Low bidders on military contracts can be wily opportunists
The Pentagon's zeal to buy microchips on the cheap gives an advantage to sometimes questionable parts brokers that compete with more established suppliers. The dealings of AA Dynamic Enterprises of Anaheim, Calif., show how this works.
On July 30, the Pentagon awarded AA Dynamic a contract to supply 57 chips that manufacturer Intel (INTC) stopped producing in the late 1990s (photo, right). The parts are used in more than two dozen major weapon systems, including the B-2 "stealth" bomber. AA Dynamic offered to sell the chips for $29.40 each, 45% less than a $53.85 bid by Rochester Electronics, a large Newburyport (Mass.) supplier of discontinued military parts. Rochester owns the rights to manufacture and distribute the Intel microchips. "We lost the bid because we were not low man on the totem pole," says Tom Rogers, a senior Rochester sales executive.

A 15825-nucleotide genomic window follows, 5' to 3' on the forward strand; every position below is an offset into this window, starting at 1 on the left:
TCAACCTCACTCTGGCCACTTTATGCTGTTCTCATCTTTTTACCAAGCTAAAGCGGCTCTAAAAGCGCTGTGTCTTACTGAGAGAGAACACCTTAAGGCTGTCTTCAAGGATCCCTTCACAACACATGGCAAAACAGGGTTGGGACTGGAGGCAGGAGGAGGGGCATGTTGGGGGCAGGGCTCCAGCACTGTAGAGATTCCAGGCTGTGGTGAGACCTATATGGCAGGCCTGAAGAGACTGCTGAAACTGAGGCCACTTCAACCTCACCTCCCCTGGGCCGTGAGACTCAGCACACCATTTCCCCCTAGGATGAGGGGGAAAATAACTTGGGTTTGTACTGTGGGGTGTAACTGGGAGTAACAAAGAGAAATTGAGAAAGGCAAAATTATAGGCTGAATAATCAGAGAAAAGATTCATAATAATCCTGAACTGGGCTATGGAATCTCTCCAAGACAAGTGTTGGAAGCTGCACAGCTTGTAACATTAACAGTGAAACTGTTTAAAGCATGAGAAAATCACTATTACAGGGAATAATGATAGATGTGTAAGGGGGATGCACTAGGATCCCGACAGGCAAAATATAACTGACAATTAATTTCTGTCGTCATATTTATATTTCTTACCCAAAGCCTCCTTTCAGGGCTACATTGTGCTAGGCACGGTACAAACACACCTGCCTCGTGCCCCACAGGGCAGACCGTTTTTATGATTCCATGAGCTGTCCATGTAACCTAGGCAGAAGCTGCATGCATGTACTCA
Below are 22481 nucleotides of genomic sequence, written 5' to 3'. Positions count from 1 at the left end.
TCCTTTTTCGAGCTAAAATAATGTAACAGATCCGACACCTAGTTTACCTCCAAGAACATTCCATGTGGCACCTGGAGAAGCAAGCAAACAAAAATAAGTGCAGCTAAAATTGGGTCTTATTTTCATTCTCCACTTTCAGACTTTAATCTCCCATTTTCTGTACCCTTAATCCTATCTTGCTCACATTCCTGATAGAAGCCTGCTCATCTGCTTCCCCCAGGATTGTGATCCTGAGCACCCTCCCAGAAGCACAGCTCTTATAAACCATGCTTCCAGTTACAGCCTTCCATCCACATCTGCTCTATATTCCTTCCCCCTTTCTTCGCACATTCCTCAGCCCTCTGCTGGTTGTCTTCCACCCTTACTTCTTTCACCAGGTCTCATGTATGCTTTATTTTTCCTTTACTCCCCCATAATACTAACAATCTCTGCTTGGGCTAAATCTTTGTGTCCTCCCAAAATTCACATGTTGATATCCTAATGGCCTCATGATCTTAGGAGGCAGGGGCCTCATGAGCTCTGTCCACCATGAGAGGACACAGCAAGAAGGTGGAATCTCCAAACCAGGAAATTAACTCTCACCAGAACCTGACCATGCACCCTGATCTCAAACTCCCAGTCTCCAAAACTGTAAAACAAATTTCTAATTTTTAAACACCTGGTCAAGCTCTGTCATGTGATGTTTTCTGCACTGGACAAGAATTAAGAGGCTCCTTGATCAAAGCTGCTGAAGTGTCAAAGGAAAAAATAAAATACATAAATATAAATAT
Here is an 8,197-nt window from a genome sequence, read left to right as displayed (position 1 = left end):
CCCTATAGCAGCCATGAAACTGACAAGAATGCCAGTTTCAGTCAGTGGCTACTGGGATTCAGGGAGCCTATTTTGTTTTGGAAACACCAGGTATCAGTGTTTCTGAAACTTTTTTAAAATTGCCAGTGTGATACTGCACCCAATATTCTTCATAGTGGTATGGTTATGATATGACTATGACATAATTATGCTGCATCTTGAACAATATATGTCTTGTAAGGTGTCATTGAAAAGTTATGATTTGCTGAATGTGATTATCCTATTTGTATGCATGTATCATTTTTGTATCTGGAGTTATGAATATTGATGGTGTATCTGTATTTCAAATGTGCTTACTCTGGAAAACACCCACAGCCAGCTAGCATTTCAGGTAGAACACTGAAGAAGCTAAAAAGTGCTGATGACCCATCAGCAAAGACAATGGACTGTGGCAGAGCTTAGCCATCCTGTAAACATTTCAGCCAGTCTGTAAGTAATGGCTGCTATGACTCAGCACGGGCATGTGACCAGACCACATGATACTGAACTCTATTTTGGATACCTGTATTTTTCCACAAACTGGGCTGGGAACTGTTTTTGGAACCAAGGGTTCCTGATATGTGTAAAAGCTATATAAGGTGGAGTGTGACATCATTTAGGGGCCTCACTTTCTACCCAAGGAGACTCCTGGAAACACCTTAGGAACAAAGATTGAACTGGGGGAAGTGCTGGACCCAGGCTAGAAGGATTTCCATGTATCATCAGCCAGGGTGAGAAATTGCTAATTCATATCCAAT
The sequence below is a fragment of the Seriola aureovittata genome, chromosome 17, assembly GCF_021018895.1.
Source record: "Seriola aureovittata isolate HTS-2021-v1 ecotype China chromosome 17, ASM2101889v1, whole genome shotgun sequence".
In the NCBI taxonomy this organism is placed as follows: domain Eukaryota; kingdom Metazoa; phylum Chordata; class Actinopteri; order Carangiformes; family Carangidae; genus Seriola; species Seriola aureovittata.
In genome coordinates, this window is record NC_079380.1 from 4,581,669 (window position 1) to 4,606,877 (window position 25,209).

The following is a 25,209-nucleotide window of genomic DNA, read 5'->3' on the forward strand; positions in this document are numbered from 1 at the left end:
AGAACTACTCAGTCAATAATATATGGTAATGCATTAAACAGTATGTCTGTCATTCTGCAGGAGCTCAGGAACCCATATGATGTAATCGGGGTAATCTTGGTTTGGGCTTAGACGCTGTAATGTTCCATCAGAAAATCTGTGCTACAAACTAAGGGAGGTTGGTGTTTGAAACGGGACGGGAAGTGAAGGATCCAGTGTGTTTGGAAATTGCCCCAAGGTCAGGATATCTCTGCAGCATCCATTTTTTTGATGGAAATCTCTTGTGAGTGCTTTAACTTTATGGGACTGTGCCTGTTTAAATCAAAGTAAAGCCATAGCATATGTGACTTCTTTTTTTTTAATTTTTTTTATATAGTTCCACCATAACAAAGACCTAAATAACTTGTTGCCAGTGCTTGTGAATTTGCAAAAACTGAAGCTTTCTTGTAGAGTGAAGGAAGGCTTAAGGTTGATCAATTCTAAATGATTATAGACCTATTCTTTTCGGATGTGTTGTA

AA Dynamic is run by Alberto Alva from a two-story stucco house. When BusinessWeek called a corporate phone number listed in a business database, an answering machine said: "Hello, you have reached the Alva residence. We're not home at the moment." Reached on his mobile phone, Alva, 29, says his company primarily does consulting and only dabbles in selling microchips to the military.
Officials at the Pentagon's Defense Supply Center in Columbus, Ohio, say they received bids for the Intel chips from 10 suppliers, offering prices from $18.39 to $72.70 apiece. The Pentagon requires its buyers to consider price and "best value." Officials say that they never inspected AA Dynamic.
Following questions from BusinessWeek, the Pentagon says it canceled AA Dynamic's Intel chip contract for lack of proper documentation. Alva confirms that the government killed three other deals, too.